Associated Press: NEW YORK, By Larry Neumeister — British socialite Ghislaine Maxwell should spend at least 30 years in prison for her role in the sexual abuse of teenage girls over a 10-year period by her onetime boyfriend, financier Jeffrey Epstein, prosecutors said Wednesday in written arguments.
Prosecutors said she should serve between 30 years and 55 years in prison, reflecting the federal sentencing guidelines. They made their recommendations to the judge who will preside over a sentencing hearing on Tuesday in Manhattan federal court.
The 60-year-old Maxwell was convicted in December of sex trafficking and other crimes after a month-long trial that featured testimony from four women who said they were abused in their teens.
Defense lawyers said in a sentencing submission last week that she should spend no more than five years in prison and shouldn’t pay for Epstein’s crimes, since he was the mastermind and principal abuser and “orchestrated the crimes for his personal gratification. Epstein took his own life in 2019 in jail as he awaited a Manhattan federal sex trafficking trial.
But prosecutors said Maxwell played an “instrumental role in the horrific sexual abuse of multiple young teenage girls” between 1994 and 2004 at some of Epstein’s palatial residences. They called her crimes “monstrous.”
“As part of a disturbing agreement with Jeffrey Epstein, Maxwell identified, groomed, and abused multiple victims, while she enjoyed a life of extraordinary luxury and privilege. In her wake, Maxwell left her victims permanently scarred with emotional and psychological injuries,” prosecutors wrote.
“That damage can never be undone, but it can be accounted for in crafting a just sentence for Maxwell’s crimes,” they added.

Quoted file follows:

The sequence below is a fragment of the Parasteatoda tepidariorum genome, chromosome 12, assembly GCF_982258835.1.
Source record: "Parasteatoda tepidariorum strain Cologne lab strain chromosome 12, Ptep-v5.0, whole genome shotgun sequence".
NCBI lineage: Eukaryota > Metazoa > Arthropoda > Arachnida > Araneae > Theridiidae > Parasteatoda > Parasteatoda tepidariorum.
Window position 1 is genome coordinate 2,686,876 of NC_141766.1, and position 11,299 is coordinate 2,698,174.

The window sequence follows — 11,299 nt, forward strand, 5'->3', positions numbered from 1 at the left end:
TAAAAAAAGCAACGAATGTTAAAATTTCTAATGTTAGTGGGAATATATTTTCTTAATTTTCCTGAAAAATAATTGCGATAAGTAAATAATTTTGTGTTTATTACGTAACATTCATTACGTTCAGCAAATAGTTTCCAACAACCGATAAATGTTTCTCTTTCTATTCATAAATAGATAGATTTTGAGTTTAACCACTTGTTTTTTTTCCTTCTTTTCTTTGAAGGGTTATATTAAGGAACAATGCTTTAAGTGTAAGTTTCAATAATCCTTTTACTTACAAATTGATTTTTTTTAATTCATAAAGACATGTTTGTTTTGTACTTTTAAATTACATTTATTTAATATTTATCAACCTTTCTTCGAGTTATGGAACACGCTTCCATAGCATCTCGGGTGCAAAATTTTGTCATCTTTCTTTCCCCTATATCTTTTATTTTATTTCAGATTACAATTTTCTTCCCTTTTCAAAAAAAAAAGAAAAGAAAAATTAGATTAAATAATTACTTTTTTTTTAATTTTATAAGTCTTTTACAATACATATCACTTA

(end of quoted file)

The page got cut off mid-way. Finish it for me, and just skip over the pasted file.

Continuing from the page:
Prosecutors also urged the judge to reject Maxwell’s pleas for leniency on the grounds that she has suffered in extraordinary ways in jail while awaiting trial and afterward. Defense lawyers said she has faced death threats and harsh conditions that have caused her to lose hair and weight.
Maxwell’s appearance at trial proved those claims were wrong, prosecutors said, adding: “The defendant is perfectly healthy, with a full head of hair.”
They said Maxwell “has enjoyed remarkable privileges as a high-profile inmate that vastly exceed the benefits accorded to the average inmate. It is unsurprising that a woman who had led a life of incredible luxury should complain about her life as a prisoner, but that fact does not come close to meriting leniency at sentencing, much less the extraordinary degree of leniency the defendant seeks.”
Prosecutors also attacked claims by Maxwell’s lawyers that she suffered “a credible death threat” in jail, saying that an internal probe of the purported threat revealed that an inmate remarked to someone in passing something to the effect of: “I’d kill her if someone paid me a million dollars.” As a result, they said, someone who overheard the remark reported it and the inmate was moved from the housing unit.
They also cited what they described as Maxwell’s “complete failure to address her offense conduct and her utter lack of remorse. Instead of showing even a hint of acceptance of responsibility, the defendant makes a desperate attempt to cast blame wherever else she can.”